There are several methods and equipment that can be used to smoke brisket, from pellet grills, offset smokers to kettle grills.
If you don’t have access to a smoker, you can also cook brisket in a conventional oven or slow cooker. When cooking in an oven, the brisket should be wrapped in foil and cooked at a low temperature, around 225-240°F for 12-16 hours. Slow cookers are also a great option, as they allow you to set the temperature and walk away, leaving the brisket to cook low and slow for several hours.
How To Build Sliders – 10 Ways
There are dozens of ways to build your brisket sliders. Check out this amazing Tasty video. It will give you lots of ideas on how to make a variety of brisket sliders.
Reheating Brisket For Sliders
Depending on your brisket, it will either be freshly cooked or reheated. When storing your brisket leftovers, keep them in a piece rather than slices. As soon as you slice or shred your brisket, it’s going to lose a lot of moisture. Only ever slice what you need, so if you have leftovers, you can store it as a larger piece.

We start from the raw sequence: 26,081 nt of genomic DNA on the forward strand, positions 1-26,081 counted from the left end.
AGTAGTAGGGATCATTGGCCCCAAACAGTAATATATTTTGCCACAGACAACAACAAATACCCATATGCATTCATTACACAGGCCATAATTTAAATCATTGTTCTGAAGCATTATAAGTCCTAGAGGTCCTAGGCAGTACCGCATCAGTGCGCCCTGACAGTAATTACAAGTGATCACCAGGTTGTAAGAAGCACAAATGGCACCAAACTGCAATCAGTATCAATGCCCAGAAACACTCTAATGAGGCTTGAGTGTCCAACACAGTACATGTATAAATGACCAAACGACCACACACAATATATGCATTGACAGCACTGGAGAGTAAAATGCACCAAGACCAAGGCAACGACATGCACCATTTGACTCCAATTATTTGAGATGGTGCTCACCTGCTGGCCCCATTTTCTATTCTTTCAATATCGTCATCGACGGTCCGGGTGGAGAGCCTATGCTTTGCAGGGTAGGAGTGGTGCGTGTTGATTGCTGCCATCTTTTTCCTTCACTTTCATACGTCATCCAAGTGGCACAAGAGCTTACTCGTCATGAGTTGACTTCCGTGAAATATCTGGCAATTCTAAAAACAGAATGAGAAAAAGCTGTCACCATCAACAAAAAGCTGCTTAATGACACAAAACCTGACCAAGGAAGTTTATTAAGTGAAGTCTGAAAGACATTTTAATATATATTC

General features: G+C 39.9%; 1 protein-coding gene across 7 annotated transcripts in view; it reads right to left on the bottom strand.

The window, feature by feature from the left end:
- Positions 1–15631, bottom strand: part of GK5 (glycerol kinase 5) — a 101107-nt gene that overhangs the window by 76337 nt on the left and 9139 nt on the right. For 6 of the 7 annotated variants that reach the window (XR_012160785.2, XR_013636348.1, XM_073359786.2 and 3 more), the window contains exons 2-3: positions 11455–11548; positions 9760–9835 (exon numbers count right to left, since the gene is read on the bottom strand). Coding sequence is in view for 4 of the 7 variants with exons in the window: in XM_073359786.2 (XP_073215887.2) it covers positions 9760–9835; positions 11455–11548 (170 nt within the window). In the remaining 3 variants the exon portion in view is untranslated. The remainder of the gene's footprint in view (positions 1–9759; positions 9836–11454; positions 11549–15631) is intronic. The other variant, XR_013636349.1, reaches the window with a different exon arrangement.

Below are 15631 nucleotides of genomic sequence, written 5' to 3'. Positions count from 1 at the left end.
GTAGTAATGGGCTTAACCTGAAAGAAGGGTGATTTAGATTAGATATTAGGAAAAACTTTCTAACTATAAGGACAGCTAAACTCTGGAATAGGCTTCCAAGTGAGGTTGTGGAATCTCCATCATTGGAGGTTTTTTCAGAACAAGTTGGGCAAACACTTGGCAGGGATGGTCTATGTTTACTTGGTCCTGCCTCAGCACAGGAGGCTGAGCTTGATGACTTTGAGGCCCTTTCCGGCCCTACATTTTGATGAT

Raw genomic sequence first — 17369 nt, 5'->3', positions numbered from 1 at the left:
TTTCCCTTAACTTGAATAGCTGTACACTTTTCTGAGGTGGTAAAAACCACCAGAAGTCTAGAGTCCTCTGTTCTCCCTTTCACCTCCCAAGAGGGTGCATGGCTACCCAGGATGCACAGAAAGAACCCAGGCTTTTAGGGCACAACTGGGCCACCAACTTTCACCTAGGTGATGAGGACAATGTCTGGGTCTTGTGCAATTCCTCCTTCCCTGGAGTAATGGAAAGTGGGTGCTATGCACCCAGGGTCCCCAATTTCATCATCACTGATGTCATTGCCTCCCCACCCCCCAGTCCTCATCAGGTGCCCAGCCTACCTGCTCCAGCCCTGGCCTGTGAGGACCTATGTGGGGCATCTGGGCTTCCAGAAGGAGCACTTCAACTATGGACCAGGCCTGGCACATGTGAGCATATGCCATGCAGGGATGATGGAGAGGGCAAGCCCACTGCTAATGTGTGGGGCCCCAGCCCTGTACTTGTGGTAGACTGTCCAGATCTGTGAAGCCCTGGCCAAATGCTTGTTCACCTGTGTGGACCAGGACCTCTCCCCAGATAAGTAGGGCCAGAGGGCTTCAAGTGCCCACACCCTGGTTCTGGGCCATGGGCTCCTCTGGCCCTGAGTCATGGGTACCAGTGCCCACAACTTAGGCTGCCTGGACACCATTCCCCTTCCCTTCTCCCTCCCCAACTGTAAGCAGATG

The best way to reheat brisket is using a sous-vide bath. If you own a vacuum sealer, use it to store your leftover brisket. Vacuum packaged brisket can remain in the fridge for a few weeks, or you can put it in the freezer where it can last several months.
|Reheating Method||Equipment Needed||Internal |
|Stove||Stovetop, pan||135°F||Medium-Low heat|
|Oven wrapped in foil||Oven, aluminum foil||135°F||225°F|
|Sous vide||Sous vide cooker||135°F||140°F|
|Microwave||Microwave, microwave safe dish||135°F||Medium-Low power|
Reheating Brisket Sous-Vide
Sous-vide cooking is a technique that allows you to cook food at a precise temperature for a prolonged period of time, resulting in perfectly cooked, juicy, and tender meat. It’s a great option for cooking brisket for sliders, as it allows you to achieve a consistent and controlled cooking process without the need for a traditional smoker or oven.
You can sous-vide brisket without a vacuum sealer by using zip-lock bags, which is a process known as “water displacement.” To do this, you’ll need to seal the brisket in a zip-lock bag, making sure to remove as much air as possible before sealing. Then, you’ll submerge the bag in a pot of water that’s been heated to the desired temperature and cook it for the desired amount of time.